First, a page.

Laser microprobe 40Ar–39Ar analysis of pseudotachylyte and host-rocks from the Tatra Mountains, Slovakia: evidence for late Palaeogene seismic/tectonic activity

Kohut, Milan and Sherlock, Sarah C. (2003). Laser microprobe 40Ar–39Ar analysis of pseudotachylyte and host-rocks from the Tatra Mountains, Slovakia: evidence for late Palaeogene seismic/tectonic activity. Terra Nova, 15(6) pp. 417–424.

DOI: https://doi.org/10.1046/j.1365-3121.2003.00514.x

Abstract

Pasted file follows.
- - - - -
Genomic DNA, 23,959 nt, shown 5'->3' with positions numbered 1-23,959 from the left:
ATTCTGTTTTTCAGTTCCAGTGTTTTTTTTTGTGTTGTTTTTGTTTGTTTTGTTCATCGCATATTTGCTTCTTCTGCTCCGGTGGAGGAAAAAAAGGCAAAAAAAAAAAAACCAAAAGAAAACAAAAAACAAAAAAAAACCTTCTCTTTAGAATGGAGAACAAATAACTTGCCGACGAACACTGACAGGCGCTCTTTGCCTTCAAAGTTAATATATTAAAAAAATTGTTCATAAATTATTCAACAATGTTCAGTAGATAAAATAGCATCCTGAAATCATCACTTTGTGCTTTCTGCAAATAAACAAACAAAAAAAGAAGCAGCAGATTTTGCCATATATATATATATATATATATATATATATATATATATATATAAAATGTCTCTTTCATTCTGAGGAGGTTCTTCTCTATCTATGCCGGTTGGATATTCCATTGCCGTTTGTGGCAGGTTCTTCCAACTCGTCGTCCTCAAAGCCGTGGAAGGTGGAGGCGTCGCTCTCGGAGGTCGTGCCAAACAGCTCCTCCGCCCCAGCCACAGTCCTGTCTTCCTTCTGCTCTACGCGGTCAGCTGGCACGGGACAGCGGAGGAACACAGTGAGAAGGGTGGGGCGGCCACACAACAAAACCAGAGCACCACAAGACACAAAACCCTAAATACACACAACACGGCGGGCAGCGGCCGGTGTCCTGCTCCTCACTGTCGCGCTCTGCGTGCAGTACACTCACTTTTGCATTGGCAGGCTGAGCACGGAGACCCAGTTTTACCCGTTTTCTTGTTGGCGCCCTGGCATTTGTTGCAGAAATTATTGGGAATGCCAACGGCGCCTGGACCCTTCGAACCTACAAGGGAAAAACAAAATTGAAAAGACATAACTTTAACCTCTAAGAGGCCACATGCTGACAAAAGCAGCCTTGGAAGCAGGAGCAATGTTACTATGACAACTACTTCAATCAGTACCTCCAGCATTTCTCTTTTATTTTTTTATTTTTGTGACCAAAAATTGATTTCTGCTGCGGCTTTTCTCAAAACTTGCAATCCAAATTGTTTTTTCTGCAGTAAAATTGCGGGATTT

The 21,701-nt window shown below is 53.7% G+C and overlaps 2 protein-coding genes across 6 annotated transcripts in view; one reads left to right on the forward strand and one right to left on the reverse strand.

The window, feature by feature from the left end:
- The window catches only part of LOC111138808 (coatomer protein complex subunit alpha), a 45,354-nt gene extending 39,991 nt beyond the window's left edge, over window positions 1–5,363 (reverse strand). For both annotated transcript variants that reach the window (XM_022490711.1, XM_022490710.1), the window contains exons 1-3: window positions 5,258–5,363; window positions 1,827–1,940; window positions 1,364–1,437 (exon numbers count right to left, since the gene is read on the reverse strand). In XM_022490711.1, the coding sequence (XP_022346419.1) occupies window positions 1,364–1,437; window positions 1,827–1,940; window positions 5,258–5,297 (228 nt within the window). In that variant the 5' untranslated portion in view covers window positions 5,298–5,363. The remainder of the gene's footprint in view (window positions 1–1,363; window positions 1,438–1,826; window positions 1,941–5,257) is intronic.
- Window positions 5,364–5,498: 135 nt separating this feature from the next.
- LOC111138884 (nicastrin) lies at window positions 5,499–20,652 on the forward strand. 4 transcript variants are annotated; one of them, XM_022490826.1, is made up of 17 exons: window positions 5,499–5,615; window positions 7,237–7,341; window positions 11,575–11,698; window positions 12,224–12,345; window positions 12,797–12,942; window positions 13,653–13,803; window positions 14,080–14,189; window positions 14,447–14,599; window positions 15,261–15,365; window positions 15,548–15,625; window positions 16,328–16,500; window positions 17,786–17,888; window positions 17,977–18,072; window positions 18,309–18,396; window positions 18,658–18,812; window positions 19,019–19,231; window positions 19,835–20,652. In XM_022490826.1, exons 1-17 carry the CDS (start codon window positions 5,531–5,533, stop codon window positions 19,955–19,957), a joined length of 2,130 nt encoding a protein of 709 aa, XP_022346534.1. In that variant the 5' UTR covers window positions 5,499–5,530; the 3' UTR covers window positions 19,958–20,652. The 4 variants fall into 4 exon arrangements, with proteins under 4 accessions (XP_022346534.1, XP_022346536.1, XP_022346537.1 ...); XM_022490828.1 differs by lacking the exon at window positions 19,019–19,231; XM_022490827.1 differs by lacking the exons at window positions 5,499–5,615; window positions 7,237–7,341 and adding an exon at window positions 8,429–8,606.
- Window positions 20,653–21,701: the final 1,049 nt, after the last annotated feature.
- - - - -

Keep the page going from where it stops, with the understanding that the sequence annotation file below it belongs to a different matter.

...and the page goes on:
Laserprobe 40Ar–39Ar data from fault-related pseudotachylytes and granitic host-rocks from the Tatra Mountains (Central Western Carpathians) resolve the controversy over the age of propagation of the sub-Tatra detachment fault. This major structure has resulted in exhumation of crystalline basement to the north-west, and subsidence and sediment deposition in the Palaeogene Central Carpathians Basin to the south-east. Host-rock biotite ages range from 331 Ma to 322 Ma, and pseudotachylyte spot ages range from 164 Ma to 28 Ma. Of these, the youngest group identify the maximum timing of the early stages of Tatra Mountains uplift, which continued in the Miocene (20–10 Ma) and culminated during the Quaternary. The wide-ranging older ages are an artefact of an unsupported 40Ar component that is most likely a combination of both inherited and excess argon.

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